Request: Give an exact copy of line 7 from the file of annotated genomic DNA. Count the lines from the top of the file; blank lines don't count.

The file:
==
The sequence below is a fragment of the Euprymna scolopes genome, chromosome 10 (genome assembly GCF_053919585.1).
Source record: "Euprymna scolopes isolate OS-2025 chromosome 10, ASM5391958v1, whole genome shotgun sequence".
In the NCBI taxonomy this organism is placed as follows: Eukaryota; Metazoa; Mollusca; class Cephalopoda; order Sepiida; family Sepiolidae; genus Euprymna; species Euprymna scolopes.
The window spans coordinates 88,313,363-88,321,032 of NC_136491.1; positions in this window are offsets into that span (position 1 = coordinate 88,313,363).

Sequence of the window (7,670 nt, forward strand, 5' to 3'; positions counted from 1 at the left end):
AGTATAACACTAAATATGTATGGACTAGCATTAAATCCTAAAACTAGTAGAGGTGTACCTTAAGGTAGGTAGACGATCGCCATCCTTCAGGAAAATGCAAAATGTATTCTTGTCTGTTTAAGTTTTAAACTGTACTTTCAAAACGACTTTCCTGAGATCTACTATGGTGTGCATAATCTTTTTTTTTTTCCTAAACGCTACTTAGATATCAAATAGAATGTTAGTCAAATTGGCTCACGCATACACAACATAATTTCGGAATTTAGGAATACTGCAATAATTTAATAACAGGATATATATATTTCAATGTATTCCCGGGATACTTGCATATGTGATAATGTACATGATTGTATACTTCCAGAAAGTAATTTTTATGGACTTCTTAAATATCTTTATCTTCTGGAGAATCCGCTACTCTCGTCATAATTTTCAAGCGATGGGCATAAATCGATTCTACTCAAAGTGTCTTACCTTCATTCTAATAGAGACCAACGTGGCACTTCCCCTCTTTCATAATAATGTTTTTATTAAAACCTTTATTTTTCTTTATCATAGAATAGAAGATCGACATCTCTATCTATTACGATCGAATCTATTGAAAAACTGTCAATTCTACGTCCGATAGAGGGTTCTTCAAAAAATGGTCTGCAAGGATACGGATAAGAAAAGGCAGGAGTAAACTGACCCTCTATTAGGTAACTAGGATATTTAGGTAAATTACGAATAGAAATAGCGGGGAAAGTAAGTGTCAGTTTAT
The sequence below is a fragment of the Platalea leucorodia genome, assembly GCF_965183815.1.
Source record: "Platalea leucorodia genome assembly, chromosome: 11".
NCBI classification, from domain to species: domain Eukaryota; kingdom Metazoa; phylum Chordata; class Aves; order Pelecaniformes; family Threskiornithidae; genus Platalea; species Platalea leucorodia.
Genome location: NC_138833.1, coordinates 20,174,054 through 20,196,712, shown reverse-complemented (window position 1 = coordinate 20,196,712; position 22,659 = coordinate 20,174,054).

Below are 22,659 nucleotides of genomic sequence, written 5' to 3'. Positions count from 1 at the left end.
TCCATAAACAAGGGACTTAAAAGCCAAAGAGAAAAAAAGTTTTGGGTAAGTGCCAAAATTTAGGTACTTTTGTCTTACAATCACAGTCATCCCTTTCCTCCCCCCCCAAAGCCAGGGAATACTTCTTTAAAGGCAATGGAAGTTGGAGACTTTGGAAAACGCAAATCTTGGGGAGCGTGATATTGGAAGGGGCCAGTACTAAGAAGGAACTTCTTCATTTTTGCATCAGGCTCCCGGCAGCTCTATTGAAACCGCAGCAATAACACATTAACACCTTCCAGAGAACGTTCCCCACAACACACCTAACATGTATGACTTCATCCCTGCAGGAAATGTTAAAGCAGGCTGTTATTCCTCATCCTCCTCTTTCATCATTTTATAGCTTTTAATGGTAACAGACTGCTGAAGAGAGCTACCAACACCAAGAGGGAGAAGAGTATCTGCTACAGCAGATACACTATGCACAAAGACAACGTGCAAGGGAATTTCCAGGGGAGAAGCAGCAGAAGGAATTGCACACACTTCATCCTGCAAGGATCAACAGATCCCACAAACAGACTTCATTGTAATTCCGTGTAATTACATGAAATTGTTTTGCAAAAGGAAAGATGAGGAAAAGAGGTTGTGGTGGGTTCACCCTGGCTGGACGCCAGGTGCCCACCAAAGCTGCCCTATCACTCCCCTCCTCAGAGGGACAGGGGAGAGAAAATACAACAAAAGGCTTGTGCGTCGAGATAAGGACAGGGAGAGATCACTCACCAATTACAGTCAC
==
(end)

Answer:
The sequence below is a fragment of the Platalea leucorodia genome, assembly GCF_965183815.1.